11.) Praying: Finding Our Way Through Duty to Delight by J.I. Packer and Carolyn Nystrom
12.) Prayer: The Great Conversation by Peter Kreeft
13.) Did You Think to Pray? by R.T. Kendall
14.) The Papa Prayer by Larry Crabb
15.) Prayer & Devotional Life of United Methodists by Steve Harper
16.) And the Place was Shaken by John Franklin
17. Talking with God by Mack Stokes
This last list contains books on prayer that will unnerve you and make you hit your head with the palm of your hand, as you ask yourself why you don't pray more often, longer, and more intensely. These are books that are devotional in nature and draw you closer to your heavenly Father as they simultaneously convict you of laziness and apathy (and maybe even unbelief) on your part. I read these with fear and trembling... but I read them because they do me good.
1.) The E.M. Bounds Collection (you can't beat this price)
* The Necessity of Prayer
* The Essentials of Prayer
* The Possibilities of Prayer
* The Reality of Payer
* The Purpose of Prayer
* The Weapon of Prayer
* Power Through Prayer
* Prayer and Praying Men
2.) The Andrew Murray Collection
* Abide in Christ
* The Prayer Life
* Waiting on God
* With Christ in the School of Prayer
* The Ministry of Intercession
* The Secret of Intercession
3.) The Power of Prayer by R.A. Torrey
4.) How to Pray by R.A. Torrey
5.) Revival Praying by Leonard Ravenhill
I hope this list is helpful. I hasten to add at the end of this post that I have long heard the adage: "If you want to learn how to pray... pray." I think that's sound counsel. Yet, there's nothing wrong and everything right with wanting to grow in prayer and go deeper in prayer through learning more about it.
PS - Of course, the best book on prayer is Scripture and hopefully that's already part of your devotional diet.
The Lord bless you,
While I'm sharing excerpts from Packer, I thought I should also share this snippet from one of Packer's books that I have read a number of times, A Quest for Godliness. I've been listening to an audio course of Packer's lectures (from 1988) on the Puritans, and it inspired me to share this little list from Packer on why the church really does need to sit at the feet of the Puritans and learn from them. Here's a little from his list...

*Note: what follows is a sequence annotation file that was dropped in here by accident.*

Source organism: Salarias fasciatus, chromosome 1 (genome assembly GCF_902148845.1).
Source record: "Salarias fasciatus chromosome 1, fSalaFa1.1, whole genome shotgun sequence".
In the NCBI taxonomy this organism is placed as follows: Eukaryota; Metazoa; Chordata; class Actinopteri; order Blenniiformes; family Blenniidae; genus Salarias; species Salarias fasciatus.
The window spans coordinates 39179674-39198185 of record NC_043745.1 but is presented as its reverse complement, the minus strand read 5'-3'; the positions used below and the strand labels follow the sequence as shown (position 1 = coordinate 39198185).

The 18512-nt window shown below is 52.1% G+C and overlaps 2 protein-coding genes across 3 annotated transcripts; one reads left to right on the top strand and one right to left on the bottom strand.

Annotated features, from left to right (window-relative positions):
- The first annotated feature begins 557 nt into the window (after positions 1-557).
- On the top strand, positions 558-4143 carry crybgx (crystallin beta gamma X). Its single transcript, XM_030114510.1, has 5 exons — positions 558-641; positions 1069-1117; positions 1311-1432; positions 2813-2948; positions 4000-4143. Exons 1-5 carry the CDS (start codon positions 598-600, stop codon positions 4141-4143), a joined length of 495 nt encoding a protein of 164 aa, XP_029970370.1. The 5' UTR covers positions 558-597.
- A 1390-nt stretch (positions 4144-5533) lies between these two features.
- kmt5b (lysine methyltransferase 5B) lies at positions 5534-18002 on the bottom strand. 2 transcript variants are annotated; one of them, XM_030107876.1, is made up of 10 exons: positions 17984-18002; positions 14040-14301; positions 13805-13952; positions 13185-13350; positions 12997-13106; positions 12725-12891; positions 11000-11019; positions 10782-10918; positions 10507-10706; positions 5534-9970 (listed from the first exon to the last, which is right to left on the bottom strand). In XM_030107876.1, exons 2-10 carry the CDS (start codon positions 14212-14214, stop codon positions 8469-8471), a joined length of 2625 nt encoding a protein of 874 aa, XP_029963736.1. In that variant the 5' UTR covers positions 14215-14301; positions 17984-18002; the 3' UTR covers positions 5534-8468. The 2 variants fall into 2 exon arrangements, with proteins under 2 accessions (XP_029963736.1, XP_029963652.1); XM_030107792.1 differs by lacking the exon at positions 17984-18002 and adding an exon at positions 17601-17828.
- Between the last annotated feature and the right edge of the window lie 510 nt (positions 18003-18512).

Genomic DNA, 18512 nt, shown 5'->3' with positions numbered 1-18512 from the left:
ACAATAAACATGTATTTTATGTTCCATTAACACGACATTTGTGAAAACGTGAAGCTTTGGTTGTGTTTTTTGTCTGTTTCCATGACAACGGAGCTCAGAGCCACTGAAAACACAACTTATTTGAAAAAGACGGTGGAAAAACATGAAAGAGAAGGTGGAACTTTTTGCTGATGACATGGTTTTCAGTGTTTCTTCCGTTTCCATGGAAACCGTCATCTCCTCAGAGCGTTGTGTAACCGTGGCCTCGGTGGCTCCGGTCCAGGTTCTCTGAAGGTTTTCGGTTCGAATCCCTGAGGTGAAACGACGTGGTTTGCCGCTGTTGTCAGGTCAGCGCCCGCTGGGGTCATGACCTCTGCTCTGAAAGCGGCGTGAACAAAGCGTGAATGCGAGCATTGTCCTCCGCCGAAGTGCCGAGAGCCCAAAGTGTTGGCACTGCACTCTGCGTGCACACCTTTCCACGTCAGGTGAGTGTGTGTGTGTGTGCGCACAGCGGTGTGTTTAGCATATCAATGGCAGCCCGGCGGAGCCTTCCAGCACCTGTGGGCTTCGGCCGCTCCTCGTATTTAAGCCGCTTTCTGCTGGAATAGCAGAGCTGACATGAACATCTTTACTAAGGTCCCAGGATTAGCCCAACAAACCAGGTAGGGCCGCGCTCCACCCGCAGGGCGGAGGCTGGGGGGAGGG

1.) There are lessons for us in the integration of their daily lives. As their Christianity was all-embracing, so their living was all of a piece. There was for them no disjunction between sacred and secular; all creation, so far as they were concerned, was sacred, and all activities, of whatever kind, must be sanctified, that is, done to the glory of God.
2.) There are lessons for us in the quality of their spiritual experience. In the Puritans’ communion with God, as Jesus Christ was central, so Holy Scripture was supreme.
3.) There are lessons for us in their passion for effective action. They had no time for idleness of the lazy or passive person who leaves it to others to change the world.
4.) There are lessons for us in their program for family stability. It is hardly too much to say that the Puritans created the Christian family in the English-speaking world.
5.) There are lessons to be learned from their sense of human worth. Through believing in a great God, they gained a vivid awareness of the greatness of moral issues, of eternity, and of the human soul.
6.) There are lessons to be learned from the Puritans’ ideal of church renewal. The essence of this kind of renewal (what they called “reformation”) was enrichment of understanding of God’s truth, arousal of affections Godward, increase of ardour in one’s devotions, and more love, joy, and firmness of Christian purpose in one’s calling and personal life.